Eternal Dharma and Idolatry (Part 2)

An excerpt from Jaiva-dharma.

Eternal Dharma and Idolatry

Chapter Eleven of Śrī Jaiva-dharma


Śrīla Bhakti Vinod Ṭhākur

Published in Śrī Gauḍīya Darśan,
Volume 3, Issue 6,
Saturday, 11 January 1958.

Part Two

Paṇḍit Gorāchā̐d spoke first, “O noble men, why have you summoned such insignificant souls as us?”

The mullah Badaruddin Sahib politely said, “Please accept our salutations. We have come here to ask you a few questions.”

Paṇḍit Gorāchā̐d said, “We will answer your scholarly questions according to what we understand.”

Badaruddin Sahib came forward and said, “Brothers! The worship of gods and goddesses has been going on within Hindu society for a long time. We see in the Holy Koran that Allah is one and indeed not two. He is formless. To make and worship a deity (pratimā) of Him is offensive. Being sceptical of this, I have asked many brāhmaṇ scholars about it, and they have told me, “It is true Allah is formless, but because we cannot conceive of a formless being, we have to meditate on and worship Allah in an imaginary form.” We are not satisfied with this answer. Why? An imaginary (kalpita) form of Allah is a creation of Satan. It is known as an idol (byut, demon, material entity), and worship of an idol is absolutely forbidden. Let alone pleasing Allah, by worshipping an idol one becomes fit to be punished by Him. We have heard that your original founder, Chaitanyadev, rectified Hindu dharma. Still, His teachings prescribe the worship of idols. We want to know from the Vaiṣṇavas why, even after engaging in so much study of the scriptures, you have not given up idol worship?”

Hearing the mullah’s question, the scholarly Vaiṣṇavas laughed within their minds but outwardly said, “O Paṇḍit Bābājī Mahāśay, please give a proper answer to this question.” Accepting this order, Paṇḍit Gorāchā̐d began to speak.

Whom you call Allah we call Bhagavān. The Supreme Lord is one being. In the Koran, in the Purāṇas, in various lands, and in various languages, He is referred to by various names. The conclusive understanding is that the name which expresses all the qualities of the Supreme Lord should be specially adored. It is for this reason that we specially adore the name Bhagavān rather than ‘Allah’, ‘Brahma’, ‘Paramātma’, and other names. Allah is the being than whom there is nothing greater. We cannot say, however, that the quality of being extremely great is the Lord’s ultimate quality. The quality which produces the greatest wonder should be  adored above all. If we consider the Lord’s extreme greatness, we feel one type of wonder, but in His opposite quality of being extremely small, there is another type of wonder. Therefore, the name of Allah does not evoke the culmination of all wonder. In the name Bhagavān, all types of wonder that exist in human conception are united together.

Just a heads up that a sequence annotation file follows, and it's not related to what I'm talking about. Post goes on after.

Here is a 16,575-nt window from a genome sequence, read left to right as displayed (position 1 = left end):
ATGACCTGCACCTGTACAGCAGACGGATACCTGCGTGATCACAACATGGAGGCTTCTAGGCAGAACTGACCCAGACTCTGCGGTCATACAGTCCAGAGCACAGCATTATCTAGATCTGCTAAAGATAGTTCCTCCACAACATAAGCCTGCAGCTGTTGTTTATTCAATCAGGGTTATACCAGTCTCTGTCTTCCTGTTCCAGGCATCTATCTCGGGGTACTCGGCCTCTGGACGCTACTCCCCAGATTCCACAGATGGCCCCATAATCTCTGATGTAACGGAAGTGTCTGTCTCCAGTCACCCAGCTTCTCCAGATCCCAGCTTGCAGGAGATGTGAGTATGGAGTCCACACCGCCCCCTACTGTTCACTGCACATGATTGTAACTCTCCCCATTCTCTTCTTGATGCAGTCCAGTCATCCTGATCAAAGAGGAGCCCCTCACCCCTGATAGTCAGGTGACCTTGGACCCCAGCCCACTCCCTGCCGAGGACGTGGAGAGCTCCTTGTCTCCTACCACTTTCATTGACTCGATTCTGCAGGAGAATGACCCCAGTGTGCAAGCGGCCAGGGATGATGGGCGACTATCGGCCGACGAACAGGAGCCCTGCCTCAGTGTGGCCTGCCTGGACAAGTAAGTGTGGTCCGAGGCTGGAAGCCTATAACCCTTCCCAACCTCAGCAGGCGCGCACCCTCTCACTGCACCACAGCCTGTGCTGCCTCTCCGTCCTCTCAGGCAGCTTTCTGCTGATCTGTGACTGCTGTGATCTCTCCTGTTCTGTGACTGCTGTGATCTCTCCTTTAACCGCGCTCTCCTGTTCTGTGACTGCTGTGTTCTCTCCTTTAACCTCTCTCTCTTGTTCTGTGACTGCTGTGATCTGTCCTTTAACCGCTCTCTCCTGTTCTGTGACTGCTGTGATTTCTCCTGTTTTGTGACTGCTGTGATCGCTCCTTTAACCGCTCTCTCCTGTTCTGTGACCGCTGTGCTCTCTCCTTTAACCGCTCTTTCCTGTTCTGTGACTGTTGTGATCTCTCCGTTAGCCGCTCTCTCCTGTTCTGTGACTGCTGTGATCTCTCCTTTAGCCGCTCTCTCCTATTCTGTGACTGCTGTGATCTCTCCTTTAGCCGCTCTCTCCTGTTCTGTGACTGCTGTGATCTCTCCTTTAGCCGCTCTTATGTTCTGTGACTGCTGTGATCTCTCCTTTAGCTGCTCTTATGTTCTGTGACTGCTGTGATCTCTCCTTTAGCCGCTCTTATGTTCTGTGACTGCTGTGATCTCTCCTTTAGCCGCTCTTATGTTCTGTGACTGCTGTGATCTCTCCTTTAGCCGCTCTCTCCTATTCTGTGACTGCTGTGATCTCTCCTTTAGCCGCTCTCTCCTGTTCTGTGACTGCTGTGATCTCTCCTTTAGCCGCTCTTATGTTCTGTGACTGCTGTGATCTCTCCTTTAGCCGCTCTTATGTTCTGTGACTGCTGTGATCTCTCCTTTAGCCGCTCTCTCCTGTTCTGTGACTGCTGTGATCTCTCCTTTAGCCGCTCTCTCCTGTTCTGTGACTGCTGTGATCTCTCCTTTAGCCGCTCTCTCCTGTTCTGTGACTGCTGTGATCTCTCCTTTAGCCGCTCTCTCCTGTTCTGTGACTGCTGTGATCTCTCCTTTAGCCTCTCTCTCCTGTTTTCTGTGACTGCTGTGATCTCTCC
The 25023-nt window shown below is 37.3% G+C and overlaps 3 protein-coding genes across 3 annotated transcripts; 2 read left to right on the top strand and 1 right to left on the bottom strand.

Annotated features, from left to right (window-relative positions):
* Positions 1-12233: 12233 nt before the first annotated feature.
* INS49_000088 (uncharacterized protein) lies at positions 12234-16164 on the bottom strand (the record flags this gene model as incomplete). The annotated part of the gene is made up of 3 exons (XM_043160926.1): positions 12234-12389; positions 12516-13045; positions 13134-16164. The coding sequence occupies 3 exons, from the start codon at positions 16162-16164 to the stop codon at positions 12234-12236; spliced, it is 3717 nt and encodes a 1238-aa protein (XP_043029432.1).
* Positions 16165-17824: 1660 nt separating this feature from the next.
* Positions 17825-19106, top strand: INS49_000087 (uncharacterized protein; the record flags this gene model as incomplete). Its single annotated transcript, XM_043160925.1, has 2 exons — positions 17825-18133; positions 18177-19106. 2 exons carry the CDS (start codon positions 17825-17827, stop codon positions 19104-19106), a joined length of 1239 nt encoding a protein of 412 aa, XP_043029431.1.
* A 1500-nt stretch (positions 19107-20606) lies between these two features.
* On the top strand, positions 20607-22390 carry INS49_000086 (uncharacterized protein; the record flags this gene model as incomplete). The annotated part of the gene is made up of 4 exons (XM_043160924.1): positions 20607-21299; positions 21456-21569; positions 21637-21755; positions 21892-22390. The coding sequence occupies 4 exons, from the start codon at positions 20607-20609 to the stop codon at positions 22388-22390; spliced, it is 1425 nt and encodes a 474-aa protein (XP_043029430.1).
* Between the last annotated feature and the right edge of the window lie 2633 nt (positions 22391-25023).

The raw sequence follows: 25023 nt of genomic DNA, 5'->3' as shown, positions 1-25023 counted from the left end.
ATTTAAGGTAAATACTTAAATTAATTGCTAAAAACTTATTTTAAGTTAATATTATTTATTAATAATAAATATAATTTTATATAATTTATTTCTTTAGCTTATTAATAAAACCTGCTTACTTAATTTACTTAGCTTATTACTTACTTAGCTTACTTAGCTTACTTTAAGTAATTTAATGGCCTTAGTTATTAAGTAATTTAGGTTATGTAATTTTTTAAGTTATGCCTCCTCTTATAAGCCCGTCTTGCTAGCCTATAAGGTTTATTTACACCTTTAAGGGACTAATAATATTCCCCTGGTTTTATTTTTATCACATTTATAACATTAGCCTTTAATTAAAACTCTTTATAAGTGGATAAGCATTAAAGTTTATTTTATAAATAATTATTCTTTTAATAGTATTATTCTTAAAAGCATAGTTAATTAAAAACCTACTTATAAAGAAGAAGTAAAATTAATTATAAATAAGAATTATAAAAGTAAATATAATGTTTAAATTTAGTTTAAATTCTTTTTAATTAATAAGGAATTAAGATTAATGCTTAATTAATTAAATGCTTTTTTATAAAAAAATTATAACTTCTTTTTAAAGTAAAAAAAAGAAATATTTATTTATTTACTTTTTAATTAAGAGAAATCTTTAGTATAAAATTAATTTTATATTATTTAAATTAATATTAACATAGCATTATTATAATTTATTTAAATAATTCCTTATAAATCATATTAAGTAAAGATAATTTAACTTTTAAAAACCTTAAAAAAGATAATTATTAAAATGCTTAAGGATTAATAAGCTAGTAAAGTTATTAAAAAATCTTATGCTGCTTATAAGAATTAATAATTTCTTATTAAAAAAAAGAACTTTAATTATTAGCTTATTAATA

Total magnificence (aiśvarya), that is, being both the extreme of greatness and the extreme of smallness, is the first quality of Bhagavān. Omnipotence is His second quality. What is impossible according to the human intellect is dependent on His inconceivable power, and by His inconceivable power, He is simultaneously with and without form. If you say He cannot have a form, then you deny His inconceivable power. By virtue of His power, in the midst of His devotees, He possess an eternal playful form. Allah, or Brahma, or Paramātma, when considered formless, are devoid of this special wonderful quality.

Bhagavān is always benevolent and glorious. Therefore, His Pastimes are nectarean. Bhagavān is beautiful. All souls see Him with their supramundane eyes as the most beautiful person. Bhagavān is completely conscious, that is, He is a pure, spiritual being beyond matter. His spiritual form is His Deity form, and this form is beyond all idols. Although Bhagavān is the doer of everything, He is independent and untainted. Bhagavān is characterised by these six characteristics.

Bhagavān has two manifestations, that of magnificence and that of sweetness. His sweet manifestation is the dearest friend of the soul, the Lord of our heart, Kṛṣṇa or Chaitanya. Calling worship of an imaginary form of Bhagavān idol worship is not contrary to our teachings. Worship of His eternal form (which is completely spiritual) is Vaiṣṇava dharma. Therefore, there is no idol worship in the teachings of the Vaiṣṇavas. It is not that worship of the Lord’s eternal form is forbidden just because in some book idol worship is forbidden. Everything depends on the faith (niṣṭhā) in the heart of the person engaged in worship. People are able to worship the pure form of the Lord to the extent that their hearts can go beyond connection with idols. You, mullah sahib, are a great scholar, and your heart can go beyond idols, but have the hearts all your followers become free from thought of idols? To the extent that they think of idols, to that extent they worship idols. By mouth, they may say the Lord is formless but within they are filled with thoughts of idols.

Making worship of the pure form of the Lord a social practice is difficult. Only qualified persons, that is, those who have the ability to go beyond idols, can transcend thoughts of idols. My earnest request is that you carefully consider this subject.”

Mullah Sahib: I have considered and decided that the six wonderful qualities that you have associated with the name Bhagavān are also associated with the name  Allah from the holy Koran. So, there is no need to dispute the meaning of the name Allah. Allah is Bhagavān.

Gorāchā̐d: Good. Then, you accept the existence of the beauty and opulence of the Supreme Being, and you therefore also accept the existence of His beautiful form in the spiritual world beyond the material world. This form is our Deity.

[To be continued …]